Fuji Speedway star-finish straight
Shadowed by the mighty Mount Fuji volcano, there are few circuits more iconic than Japan’s Fuji Speedway – venue for the first SUPERGTxDTM tie-up race.
Like its fellow F1 track Suzuka, Fuji has a unique place in world motorsport, and a unique and colourful past.
This is its story.
Fuji Speedway, as its name suggests, was originally conceived as a banked superspeedway – but when finances ran short, and with only one banked corner complete, it was completed as a regular road course. Those initial races – sportscar events and even a 24-hour race – still used that banked first corner, until a number of fatalities prompted the authorities to abandon the configuration.
The circuit was the venue for the final race of the epic 1976 season. That’s year title race had been dramatically fought out between rivals James Hunt (McLaren) and Ferrari’s Niki Lauda, who had sensationally returned to the sport after a life-threatening fiery accident at the Nurburgring earlier that summer.
In typically wet conditions, Lauda had the courage to park his car at the end of the opening lap, effectively conceding the title to Hunt. First, though, Hunt had to finish third to earn the necessary points – a feat he duly achieved, but not without the drama of a late pit-stop to change a punctured tyre.
Hunt won the race the following year, but a fatal accident between Gilles Villeneuve and Ronnie Peterson, which killed a marshal and a photographer, overshadowed the event. The Japanese round of the world championship dropped off the calendar for a decade, before returning, to the Suzuka Circuit.
A change of ownership, to Toyota, and that marque’s F1 involvement, helped restore the Japanese Grand Prix to Fuji in 2007 and ’08. It also brought about an extensive re-profiling of the circuit – by renowned F1 architect Hermann Tilke – resulting in much of the original circuit being redesigned. Crucially, it lost little of its original character, and remains a daunting challenge.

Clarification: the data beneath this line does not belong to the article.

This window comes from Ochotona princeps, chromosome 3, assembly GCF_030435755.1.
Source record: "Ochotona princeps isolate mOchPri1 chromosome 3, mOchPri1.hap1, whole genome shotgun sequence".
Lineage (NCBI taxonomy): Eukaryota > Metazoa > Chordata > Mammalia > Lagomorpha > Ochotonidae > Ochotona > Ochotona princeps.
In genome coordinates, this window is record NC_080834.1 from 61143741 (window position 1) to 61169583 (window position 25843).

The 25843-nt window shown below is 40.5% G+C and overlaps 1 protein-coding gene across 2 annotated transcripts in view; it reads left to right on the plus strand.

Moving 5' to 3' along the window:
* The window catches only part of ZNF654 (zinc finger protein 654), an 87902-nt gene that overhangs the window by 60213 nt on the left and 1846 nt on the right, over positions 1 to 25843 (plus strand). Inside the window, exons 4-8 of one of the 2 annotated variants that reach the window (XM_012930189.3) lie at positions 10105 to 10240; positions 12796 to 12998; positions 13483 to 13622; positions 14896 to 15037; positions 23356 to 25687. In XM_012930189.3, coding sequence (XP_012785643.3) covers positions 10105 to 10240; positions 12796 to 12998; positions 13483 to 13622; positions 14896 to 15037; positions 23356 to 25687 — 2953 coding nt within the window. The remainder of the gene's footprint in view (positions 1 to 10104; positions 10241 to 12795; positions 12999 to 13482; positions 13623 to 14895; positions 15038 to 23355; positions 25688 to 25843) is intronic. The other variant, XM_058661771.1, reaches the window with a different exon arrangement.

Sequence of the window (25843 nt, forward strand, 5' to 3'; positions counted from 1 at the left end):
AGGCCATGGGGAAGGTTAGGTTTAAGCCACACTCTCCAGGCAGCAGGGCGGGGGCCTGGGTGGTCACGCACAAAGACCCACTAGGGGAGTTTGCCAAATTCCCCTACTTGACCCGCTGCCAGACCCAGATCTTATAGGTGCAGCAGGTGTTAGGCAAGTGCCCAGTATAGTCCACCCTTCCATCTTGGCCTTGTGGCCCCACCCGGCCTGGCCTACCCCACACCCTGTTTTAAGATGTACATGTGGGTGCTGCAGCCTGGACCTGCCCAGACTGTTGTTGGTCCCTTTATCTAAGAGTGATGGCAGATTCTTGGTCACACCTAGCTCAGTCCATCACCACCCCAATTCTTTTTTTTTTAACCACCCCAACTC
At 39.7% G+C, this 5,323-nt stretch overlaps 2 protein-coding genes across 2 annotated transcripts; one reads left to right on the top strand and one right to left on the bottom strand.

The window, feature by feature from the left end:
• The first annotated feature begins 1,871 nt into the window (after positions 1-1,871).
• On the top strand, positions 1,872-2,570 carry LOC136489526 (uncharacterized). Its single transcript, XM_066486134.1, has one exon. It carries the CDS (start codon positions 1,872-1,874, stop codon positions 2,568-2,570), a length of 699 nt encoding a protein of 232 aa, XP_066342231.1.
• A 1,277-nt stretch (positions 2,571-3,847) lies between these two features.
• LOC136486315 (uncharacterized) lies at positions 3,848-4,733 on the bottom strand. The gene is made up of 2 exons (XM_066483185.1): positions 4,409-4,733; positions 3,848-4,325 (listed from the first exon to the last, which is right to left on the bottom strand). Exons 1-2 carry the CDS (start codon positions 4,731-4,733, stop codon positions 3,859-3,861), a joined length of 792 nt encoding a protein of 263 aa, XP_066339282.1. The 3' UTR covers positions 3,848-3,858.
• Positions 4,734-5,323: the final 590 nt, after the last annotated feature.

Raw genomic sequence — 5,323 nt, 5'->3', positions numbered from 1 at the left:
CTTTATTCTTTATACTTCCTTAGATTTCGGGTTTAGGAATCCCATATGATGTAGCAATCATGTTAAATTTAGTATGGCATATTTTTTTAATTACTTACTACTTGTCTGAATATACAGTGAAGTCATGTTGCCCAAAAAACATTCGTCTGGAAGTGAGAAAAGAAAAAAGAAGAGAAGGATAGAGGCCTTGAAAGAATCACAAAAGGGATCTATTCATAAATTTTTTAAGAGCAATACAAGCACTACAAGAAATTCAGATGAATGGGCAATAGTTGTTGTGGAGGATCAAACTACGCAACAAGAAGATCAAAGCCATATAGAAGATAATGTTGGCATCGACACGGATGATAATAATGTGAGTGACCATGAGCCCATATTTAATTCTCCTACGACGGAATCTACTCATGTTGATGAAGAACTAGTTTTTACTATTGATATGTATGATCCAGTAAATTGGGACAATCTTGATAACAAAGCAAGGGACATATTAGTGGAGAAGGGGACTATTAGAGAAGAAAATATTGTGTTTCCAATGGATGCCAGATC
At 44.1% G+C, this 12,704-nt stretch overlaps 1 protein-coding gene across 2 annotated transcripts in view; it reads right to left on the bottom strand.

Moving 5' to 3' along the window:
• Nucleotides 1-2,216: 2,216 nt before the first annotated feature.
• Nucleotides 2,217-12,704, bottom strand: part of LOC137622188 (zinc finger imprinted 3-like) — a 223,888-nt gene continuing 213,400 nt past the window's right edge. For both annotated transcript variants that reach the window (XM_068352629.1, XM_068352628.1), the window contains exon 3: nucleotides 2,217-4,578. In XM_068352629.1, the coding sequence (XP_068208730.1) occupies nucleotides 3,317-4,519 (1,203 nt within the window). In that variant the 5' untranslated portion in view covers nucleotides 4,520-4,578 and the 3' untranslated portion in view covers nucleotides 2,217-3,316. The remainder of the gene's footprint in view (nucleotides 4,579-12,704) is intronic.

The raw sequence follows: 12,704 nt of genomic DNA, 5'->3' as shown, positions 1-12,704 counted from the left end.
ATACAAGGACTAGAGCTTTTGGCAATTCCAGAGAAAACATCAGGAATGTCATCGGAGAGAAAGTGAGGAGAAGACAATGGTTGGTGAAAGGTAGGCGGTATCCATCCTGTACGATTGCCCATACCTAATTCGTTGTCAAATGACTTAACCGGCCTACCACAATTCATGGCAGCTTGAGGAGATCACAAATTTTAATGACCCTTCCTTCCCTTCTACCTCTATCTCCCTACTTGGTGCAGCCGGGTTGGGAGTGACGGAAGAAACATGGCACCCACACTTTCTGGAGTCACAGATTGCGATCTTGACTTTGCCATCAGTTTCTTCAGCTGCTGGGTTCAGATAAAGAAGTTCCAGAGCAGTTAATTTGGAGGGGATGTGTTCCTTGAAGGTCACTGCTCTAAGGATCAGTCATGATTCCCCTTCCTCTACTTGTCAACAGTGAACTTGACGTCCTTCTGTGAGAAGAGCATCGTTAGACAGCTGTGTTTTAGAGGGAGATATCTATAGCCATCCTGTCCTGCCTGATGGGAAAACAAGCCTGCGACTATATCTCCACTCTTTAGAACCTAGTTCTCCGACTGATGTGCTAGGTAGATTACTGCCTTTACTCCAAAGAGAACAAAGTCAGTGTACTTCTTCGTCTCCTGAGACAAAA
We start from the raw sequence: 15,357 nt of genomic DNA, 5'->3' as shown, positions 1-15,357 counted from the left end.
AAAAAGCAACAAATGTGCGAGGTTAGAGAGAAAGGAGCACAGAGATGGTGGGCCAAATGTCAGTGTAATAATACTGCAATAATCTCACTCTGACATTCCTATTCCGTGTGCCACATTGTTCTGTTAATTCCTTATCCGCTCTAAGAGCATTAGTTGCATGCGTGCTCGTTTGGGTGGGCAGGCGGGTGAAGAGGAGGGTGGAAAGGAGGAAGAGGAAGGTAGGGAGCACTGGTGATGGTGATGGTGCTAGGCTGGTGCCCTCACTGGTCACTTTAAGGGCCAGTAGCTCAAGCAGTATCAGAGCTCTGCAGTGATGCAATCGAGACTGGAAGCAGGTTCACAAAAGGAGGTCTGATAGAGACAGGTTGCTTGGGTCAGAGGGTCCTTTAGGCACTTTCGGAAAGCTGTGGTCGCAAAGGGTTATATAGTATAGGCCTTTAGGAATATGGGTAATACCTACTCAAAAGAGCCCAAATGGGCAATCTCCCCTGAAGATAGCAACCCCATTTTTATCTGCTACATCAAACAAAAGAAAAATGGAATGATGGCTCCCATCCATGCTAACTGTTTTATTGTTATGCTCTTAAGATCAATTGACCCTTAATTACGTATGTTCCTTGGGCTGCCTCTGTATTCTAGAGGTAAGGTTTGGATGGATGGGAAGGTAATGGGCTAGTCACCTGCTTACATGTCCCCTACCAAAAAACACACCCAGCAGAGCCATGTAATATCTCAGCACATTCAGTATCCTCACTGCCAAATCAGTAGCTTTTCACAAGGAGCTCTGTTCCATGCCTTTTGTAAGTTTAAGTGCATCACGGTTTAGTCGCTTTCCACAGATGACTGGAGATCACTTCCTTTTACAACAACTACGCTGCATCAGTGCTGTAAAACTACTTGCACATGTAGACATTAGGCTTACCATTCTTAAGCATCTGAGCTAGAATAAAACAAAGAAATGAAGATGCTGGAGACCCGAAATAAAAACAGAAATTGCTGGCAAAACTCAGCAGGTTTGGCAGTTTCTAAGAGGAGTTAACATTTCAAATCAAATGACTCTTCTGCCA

Again, Fuji’s flirtation with F1 was brief – two more races – before the race returned to Suzuka.
Formula 1 at Fuji Speedway
During the 1970s and ’80s, the circuit became a busy international venue, notably hosting a 1000km sportscar race and a round of the WEC championship. Toyota’s sportscar programme also brought the circuit back onto the WEC calendar, with the rechristened Six Hours of Fuji becoming a staple from 2012.
Nowadays, it’s also a regular venue on Japan’s two biggest national series – SUPER Formula and, of course, SUPER GT.
For video gamers, the track became legendary due to its appearance on the original, iconic Pole Position arcade game, and later as a circuit on the Japanese Gran Turismo series.
WEC series at Fuji Speedway
The SUPER GT guest drivers at Hockenheim all noted that Fuji’s surface would be much bumpier than the German track. That will make it harder for the visitors to find an optimal set-up (the car will be more unsettled around the lap than on a billiard-smooth F1 circuit); that, in turn, will make practice more important as the DTM drivers work to find the best set-up.
Using modern simulators, expect the DTM regulars to waste little time learning the circuit, although it would be foolish to expect Audi and BMW to enjoy the same advantage over their SUPER GT rivals as they had at Hockenheim back in October.
Whatever happens, events are likely to be unpredictable!